Todays mortgages give buyers more options than ever

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Paying off a mortgage is often more an emotional issue rather than a sound financial decision.

A home mortgage is no longer simply a vehicle for acquiring a house. Financial planners now view mortgages as a way for individuals to optimize their net worth.

Today, more types of mortgages are available than ever before. And the traditional fixed-rate mortgage is the wrong choice for many people, financial advisers say.

"People need to look at a financial plan and their investment strategy when evaluating types of mortgages. If you can earn 10 percent on an investment and the cost of credit is 7 percent, it's better to maximize borrowing rather than liquidate assets for a home purchase," said Marc Crawford, vice president at Merrill Lynch Credit Corp. in Peoria, Ill.

Varouj Mandikian, residential mortgage loan originator at Bank One, agrees.

"Paying off a home mortgage is not always the smartest thing to do," Mandikian said. "Paying a mortgage off quickly sometimes does not make sense."

Like most lenders, Bank One has a wide variety of mortgages.

"We have mortgages here that fit anyone's need. We can deliver a mortgage to 99 percent of the public's needs," he said. "I do not tailor a borrower to meet a mortgage need. I tailor the mortgage to meet the borrower's needs."

One of Merill Lynch's options is an interest-only mortgage repayment plan. For a $100,000 mortgage with an interest-only, seven-year fixed rate converting to an adjustable rate, the home buyer could be over $10,000 ahead after seven years.

Crawford calculates the seven-year, interest-only rate at 7.125 percent compared with 7.5 percent on a 30-year, fixed rate. The monthly payment for the interest-only mortgage is about $105 less than the 30-year plan.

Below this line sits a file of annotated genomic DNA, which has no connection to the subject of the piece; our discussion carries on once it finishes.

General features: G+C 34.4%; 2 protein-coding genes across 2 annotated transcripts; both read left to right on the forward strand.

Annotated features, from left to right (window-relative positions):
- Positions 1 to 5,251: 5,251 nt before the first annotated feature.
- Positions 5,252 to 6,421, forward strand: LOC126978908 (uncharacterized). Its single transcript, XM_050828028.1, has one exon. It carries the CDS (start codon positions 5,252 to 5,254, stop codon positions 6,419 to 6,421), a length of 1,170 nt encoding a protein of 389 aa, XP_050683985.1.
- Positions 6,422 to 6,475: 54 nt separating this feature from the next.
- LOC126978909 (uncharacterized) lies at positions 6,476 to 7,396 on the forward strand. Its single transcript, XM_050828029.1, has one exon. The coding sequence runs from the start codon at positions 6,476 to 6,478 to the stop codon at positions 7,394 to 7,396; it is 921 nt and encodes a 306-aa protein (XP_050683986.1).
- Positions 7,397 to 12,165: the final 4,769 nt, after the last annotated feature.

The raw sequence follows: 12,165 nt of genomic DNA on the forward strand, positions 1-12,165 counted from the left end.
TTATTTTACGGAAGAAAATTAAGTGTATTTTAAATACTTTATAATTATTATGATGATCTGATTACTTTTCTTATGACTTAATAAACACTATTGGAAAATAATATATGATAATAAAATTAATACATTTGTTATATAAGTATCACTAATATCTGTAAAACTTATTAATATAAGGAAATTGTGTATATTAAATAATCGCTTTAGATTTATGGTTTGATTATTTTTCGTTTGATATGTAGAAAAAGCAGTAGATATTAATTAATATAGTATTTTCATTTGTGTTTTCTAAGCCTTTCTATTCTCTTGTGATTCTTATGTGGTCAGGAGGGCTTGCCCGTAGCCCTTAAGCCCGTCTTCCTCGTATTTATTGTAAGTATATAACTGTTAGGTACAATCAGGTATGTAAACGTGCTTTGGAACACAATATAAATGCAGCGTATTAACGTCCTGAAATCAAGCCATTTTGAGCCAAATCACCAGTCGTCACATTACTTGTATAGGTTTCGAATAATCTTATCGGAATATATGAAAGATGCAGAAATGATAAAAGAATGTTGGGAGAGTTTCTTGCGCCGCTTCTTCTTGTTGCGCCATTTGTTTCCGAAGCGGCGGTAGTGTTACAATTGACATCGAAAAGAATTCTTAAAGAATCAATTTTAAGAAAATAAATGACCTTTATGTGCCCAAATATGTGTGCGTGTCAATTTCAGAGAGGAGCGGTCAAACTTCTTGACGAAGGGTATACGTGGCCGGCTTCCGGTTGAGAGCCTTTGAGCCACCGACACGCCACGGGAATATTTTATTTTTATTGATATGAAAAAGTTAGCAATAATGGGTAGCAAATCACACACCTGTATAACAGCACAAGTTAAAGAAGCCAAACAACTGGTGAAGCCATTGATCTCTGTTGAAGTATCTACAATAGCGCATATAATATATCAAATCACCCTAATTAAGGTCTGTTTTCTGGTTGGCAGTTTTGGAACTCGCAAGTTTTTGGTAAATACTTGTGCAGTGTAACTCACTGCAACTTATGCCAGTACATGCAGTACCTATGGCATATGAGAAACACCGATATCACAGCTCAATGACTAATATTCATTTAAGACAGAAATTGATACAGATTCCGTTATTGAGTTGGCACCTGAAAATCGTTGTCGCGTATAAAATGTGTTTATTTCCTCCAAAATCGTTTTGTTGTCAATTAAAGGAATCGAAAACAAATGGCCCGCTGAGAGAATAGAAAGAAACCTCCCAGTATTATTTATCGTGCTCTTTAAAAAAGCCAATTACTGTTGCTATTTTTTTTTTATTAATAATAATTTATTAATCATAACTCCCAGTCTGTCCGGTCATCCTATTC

After seven years, the holder of the seven-year mortgage still owes $100,000 on the mortgage while holder of the 30-year, fixed rate owes $91,833, giving the latter a net worth increase of about $8,167.

However, if the holder of the interest-only mortgage invested the $105 saved each month he or she could have $18,849 of invested savings based on the annualized rate of return of the S&P 500 from 1991 to 1997.

Since the average time a home is owned is seven years, Crawford said many people needlessly pay for the guarantee of a 30-year, fixed rate.

Equity in a home is a poorly performing asset because it generates no rate of return on the investment until the home is sold, he said.

Another program available through Merrill Lynch is 100 percent financing.

"This is not readily available on the market, and many people aren't aware of it," Crawford said.

From a financial standpoint, it makes little sense to liquidate assets earning 10 percent and pay capital gains taxes to make a down payment on a mortgage with a 7 percent rate.

Yet another Merrill Lynch option is to pledge securities in a collateral account. The investment still earns dividends and is appropriated only in the case of a loan default.

"It was 1989 when we first went into the mortgage business. It's a different market than it was 10 to 15 years ago," Crawford said.

"An educational process is involved. We try to take the concept of a mortgage and tie it with financial planning and innovative products to come up with something more beneficial than the 30-year, fixed-rate. A lot comes down to how long you expect to own the property. When the average is seven years, you pay a premium for 30-year financing."